In part one of our article about preparing for an overseas property purchase we explored getting your legal details in order, making the property is up to scratch and getting help from an English speaking lawyer or translator.

What do we have in store for part two? Keep reading to find out!

1. Work out the costs of a foreign mortgage

Adequately calculating all the costs involved is an essential aspect of any property purchase, but this can be more difficult when buying foreign property as there can be fees and charges you don’t anticipate. While you might be all set to buy the home of your dreams, make sure that you know what you should and shouldn’t be paying.

Few people can afford to buy a property outright, so securing a mortgage and calculating whether you can manage the repayments may be one of the first things you have to do. Don’t just take the first available offer from a seller or estate agent though. Shop around for the best mortgage to suit your needs, and get all paperwork professionally translated and checked by an independent lawyer to make sure there aren’t any special conditions hidden in the small print.

Going off one of our previous tips, having an English-speaking property lawyer or a translator during the process can be a great help if when navigating the fine details of a foreign mortgage deal.

Another mortgage-related cost to factor in is the exchange rate between pound sterling and the local currency. If you’ll be moving money from the UK every month to pay the cost of your foreign mortgage, the exchange rate you’re able to secure could make a big difference. A competitive exchange rate could help make meeting those mortgage payments more manageable.

2. Keep an eye on additional fees

As mentioned above, along with any mortgage related costs, there are extra fees that need to be worked into the overall price of a property purchase.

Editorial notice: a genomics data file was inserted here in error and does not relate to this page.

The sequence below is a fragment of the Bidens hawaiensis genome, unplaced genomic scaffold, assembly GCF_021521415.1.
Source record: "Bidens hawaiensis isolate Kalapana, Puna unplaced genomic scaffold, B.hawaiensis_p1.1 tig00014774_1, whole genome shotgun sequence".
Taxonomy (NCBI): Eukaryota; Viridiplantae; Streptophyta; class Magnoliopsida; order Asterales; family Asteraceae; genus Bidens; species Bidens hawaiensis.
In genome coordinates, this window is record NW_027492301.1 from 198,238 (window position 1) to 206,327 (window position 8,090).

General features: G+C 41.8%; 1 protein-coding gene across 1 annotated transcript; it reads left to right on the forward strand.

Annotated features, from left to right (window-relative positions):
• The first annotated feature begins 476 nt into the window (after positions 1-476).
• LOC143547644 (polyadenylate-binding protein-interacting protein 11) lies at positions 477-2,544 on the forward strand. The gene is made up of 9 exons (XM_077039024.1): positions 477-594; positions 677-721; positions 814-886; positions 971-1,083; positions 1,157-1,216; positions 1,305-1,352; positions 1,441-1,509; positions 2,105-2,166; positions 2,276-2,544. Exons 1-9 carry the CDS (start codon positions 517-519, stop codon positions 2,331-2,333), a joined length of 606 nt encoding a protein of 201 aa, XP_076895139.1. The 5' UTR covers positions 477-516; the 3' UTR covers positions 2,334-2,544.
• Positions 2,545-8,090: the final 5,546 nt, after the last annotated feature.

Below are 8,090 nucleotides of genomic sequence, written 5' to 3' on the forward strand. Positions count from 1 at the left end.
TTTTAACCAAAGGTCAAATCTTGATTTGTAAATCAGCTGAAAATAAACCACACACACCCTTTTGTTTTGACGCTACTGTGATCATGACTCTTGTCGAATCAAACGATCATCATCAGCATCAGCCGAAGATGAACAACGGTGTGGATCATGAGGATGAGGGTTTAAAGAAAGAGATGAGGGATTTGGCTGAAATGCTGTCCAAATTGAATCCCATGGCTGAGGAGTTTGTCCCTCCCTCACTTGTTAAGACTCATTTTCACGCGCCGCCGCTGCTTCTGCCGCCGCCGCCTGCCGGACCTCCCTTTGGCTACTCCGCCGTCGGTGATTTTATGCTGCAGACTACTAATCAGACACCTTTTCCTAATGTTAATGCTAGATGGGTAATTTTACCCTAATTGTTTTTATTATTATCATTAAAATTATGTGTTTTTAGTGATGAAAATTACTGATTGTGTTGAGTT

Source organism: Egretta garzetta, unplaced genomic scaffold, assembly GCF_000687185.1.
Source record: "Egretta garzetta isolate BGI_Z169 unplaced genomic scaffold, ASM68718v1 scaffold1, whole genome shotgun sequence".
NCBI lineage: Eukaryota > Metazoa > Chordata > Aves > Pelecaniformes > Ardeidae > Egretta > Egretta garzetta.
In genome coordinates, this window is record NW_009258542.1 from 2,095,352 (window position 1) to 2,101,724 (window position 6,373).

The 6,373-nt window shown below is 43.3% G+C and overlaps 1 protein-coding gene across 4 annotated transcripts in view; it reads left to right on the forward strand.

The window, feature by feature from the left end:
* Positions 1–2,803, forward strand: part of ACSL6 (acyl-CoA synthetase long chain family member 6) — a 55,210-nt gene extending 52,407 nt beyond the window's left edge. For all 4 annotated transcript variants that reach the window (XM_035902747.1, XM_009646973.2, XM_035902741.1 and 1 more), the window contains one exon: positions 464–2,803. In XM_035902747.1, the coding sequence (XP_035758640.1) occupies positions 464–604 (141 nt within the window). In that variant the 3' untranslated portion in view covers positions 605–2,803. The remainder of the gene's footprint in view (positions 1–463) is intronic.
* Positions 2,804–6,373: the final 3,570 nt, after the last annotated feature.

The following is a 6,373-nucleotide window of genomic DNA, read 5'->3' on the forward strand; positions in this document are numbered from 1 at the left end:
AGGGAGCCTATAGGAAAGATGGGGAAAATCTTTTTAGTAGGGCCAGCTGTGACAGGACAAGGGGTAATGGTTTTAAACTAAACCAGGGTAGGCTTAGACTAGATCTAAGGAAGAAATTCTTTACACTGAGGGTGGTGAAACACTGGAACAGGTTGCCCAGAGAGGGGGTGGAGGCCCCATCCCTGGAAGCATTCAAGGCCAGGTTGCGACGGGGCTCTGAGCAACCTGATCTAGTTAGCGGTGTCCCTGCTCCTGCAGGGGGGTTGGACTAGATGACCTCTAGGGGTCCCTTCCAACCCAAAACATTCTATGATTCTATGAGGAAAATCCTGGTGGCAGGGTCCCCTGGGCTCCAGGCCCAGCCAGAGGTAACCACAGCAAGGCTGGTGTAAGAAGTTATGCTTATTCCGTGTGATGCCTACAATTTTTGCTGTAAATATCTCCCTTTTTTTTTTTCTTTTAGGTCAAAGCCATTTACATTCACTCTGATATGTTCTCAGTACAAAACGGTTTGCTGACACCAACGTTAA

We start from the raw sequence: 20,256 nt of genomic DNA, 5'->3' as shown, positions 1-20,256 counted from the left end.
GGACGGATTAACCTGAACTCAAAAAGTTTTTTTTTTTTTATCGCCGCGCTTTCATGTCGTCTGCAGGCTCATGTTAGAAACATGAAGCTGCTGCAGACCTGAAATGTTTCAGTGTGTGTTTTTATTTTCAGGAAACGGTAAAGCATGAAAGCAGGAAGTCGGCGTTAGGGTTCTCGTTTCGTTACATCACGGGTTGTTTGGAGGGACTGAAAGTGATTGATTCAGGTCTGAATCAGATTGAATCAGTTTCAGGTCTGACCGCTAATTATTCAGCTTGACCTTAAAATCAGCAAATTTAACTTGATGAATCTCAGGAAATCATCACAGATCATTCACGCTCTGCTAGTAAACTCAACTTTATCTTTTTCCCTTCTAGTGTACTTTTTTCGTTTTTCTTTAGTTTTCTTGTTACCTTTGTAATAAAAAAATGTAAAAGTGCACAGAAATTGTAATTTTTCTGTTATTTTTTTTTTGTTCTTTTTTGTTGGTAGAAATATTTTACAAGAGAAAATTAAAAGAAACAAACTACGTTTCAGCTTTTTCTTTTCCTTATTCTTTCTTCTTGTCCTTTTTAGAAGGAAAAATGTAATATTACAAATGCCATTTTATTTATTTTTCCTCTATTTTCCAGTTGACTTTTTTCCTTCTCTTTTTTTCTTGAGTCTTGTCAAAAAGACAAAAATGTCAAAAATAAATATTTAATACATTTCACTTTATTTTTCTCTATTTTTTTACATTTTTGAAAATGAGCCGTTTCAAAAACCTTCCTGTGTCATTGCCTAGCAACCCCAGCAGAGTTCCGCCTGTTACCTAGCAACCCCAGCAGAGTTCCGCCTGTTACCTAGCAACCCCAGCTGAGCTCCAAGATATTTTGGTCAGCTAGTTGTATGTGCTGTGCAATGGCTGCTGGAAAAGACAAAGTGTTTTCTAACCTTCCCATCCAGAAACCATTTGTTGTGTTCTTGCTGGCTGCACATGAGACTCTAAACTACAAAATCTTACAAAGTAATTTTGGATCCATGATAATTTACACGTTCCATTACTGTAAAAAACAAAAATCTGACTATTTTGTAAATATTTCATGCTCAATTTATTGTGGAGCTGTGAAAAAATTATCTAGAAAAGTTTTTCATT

Immediate fees include the services of any experts that help you make the purchase, including the costs for surveyors or architects that inspect the property and bank transfer fees when moving money abroad.

Bank fees can differ greatly between institutions, but there are ways around being charged to make a currency transfer. Currency brokers can offer fee-free currency transfers and specialist services which can help you budget for your purchase more effectively. One such service is a ‘forward contract’, where you can lock in an exchange rate for up to a year, meaning you won’t lose out on your transfer as a result of any surprise market movements.

Removals are another fee to factor in – depending on the country, you might be able to get your possessions over by land, sea or air. By road can be cheap and quick depending on the distance travelled, while by air is typically expensive but fast. Shipping overseas is the slowest method, but usually means you don’t need to pay so much.

A final cost that might have to be paid is a connection fee for utilities, but this largely depends on what kind of property you are moving into.

3. Prepare for the unexpected

If you’re moving to your new property for retirement purposes, it might be a good idea to write up a will in your new country. While not the cheeriest thought, this ensures that the property is left to the beneficiaries you want and that you aren’t caught out by differences in international inheritance law.

Another tip is to know your rights in case something goes wrong. If you do find yourself in an unexpectedly bad situation, seek legal advice to make sure that you aren’t being duped, or consult experts at the British embassy.

We hope you find these tips useful when making a foreign property purchase. Keep checking the Everything Overseas blog for all the latest property news and information.